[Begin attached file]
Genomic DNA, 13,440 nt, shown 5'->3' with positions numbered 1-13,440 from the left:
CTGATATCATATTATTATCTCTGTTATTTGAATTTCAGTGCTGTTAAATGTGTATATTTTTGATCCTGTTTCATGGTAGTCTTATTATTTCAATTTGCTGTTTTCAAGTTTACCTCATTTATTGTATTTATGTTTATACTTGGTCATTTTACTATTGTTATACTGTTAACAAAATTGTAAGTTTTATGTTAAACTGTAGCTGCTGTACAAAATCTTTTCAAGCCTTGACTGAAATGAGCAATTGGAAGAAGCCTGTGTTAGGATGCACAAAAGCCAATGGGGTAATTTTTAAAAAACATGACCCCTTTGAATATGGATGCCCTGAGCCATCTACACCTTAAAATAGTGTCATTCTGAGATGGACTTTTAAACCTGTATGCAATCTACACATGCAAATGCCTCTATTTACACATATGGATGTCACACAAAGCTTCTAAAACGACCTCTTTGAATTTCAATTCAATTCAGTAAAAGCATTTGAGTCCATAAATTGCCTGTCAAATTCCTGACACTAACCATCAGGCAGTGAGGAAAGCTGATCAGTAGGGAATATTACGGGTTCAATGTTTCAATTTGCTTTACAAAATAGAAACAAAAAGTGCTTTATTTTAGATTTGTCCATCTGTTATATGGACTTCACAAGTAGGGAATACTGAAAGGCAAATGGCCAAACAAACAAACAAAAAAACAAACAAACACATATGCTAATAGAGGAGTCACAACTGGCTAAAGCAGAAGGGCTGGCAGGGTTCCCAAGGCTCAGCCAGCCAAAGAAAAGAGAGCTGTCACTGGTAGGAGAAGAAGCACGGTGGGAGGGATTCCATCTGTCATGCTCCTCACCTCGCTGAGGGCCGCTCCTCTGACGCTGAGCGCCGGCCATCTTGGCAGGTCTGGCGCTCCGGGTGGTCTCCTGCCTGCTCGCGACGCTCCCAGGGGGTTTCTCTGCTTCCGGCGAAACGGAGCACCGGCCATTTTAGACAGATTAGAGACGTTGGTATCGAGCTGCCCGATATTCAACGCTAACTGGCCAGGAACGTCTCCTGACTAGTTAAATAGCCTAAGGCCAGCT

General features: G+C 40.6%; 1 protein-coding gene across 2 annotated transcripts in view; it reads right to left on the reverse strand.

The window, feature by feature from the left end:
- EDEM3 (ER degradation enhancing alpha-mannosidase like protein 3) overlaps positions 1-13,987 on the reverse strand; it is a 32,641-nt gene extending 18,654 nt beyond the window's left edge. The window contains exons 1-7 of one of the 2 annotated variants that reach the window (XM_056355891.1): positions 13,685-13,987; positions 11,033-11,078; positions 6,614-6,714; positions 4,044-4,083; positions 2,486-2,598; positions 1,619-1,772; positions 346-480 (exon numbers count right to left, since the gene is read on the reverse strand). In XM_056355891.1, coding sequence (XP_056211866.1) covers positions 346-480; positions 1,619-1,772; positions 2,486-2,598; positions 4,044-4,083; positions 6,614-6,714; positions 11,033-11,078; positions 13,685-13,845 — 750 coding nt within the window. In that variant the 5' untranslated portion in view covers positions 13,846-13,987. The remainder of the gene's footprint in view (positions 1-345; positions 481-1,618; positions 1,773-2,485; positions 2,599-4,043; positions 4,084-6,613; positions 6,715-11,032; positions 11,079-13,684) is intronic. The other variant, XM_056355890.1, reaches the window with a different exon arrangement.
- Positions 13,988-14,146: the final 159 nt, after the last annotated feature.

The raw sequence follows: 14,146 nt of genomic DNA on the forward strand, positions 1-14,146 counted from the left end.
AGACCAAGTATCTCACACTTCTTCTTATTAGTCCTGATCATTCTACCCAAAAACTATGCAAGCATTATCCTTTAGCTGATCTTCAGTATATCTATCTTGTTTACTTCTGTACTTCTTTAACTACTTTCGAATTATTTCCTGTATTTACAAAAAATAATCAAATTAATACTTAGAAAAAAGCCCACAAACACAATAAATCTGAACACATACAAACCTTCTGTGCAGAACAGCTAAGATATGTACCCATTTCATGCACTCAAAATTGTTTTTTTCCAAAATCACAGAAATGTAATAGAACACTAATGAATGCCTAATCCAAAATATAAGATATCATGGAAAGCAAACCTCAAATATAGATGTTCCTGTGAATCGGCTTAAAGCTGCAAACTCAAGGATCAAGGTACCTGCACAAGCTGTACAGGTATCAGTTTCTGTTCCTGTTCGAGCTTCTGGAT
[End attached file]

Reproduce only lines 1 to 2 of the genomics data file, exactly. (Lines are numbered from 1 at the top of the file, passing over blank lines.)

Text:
Genomic DNA, 13,440 nt, shown 5'->3' with positions numbered 1-13,440 from the left:
CTGATATCATATTATTATCTCTGTTATTTGAATTTCAGTGCTGTTAAATGTGTATATTTTTGATCCTGTTTCATGGTAGTCTTATTATTTCAATTTGCTGTTTTCAAGTTTACCTCATTTATTGTATTTATGTTTATACTTGGTCATTTTACTATTGTTATACTGTTAACAAAATTGTAAGTTTTATGTTAAACTGTAGCTGCTGTACAAAATCTTTTCAAGCCTTGACTGAAATGAGCAATTGGAAGAAGCCTGTGTTAGGATGCACAAAAGCCAATGGGGTAATTTTTAAAAAACATGACCCCTTTGAATATGGATGCCCTGAGCCATCTACACCTTAAAATAGTGTCATTCTGAGATGGACTTTTAAACCTGTATGCAATCTACACATGCAAATGCCTCTATTTACACATATGGATGTCACACAAAGCTTCTAAAACGACCTCTTTGAATTTCAATTCAATTCAGTAAAAGCATTTGAGTCCATAAATTGCCTGTCAAATTCCTGACACTAACCATCAGGCAGTGAGGAAAGCTGATCAGTAGGGAATATTACGGGTTCAATGTTTCAATTTGCTTTACAAAATAGAAACAAAAAGTGCTTTATTTTAGATTTGTCCATCTGTTATATGGACTTCACAAGTAGGGAATACTGAAAGGCAAATGGCCAAACAAACAAACAAAAAAACAAACAAACACATATGCTAATAGAGGAGTCACAACTGGCTAAAGCAGAAGGGCTGGCAGGGTTCCCAAGGCTCAGCCAGCCAAAGAAAAGAGAGCTGTCACTGGTAGGAGAAGAAGCACGGTGGGAGGGATTCCATCTGTCATGCTCCTCACCTCGCTGAGGGCCGCTCCTCTGACGCTGAGCGCCGGCCATCTTGGCAGGTCTGGCGCTCCGGGTGGTCTCCTGCCTGCTCGCGACGCTCCCAGGGGGTTTCTCTGCTTCCGGCGAAACGGAGCACCGGCCATTTTAGACAGATTAGAGACGTTGGTATCGAGCTGCCCGATATTCAACGCTAACTGGCCAGGAACGTCTCCTGACTAGTTAAATAGCCTAAGGCCAGCT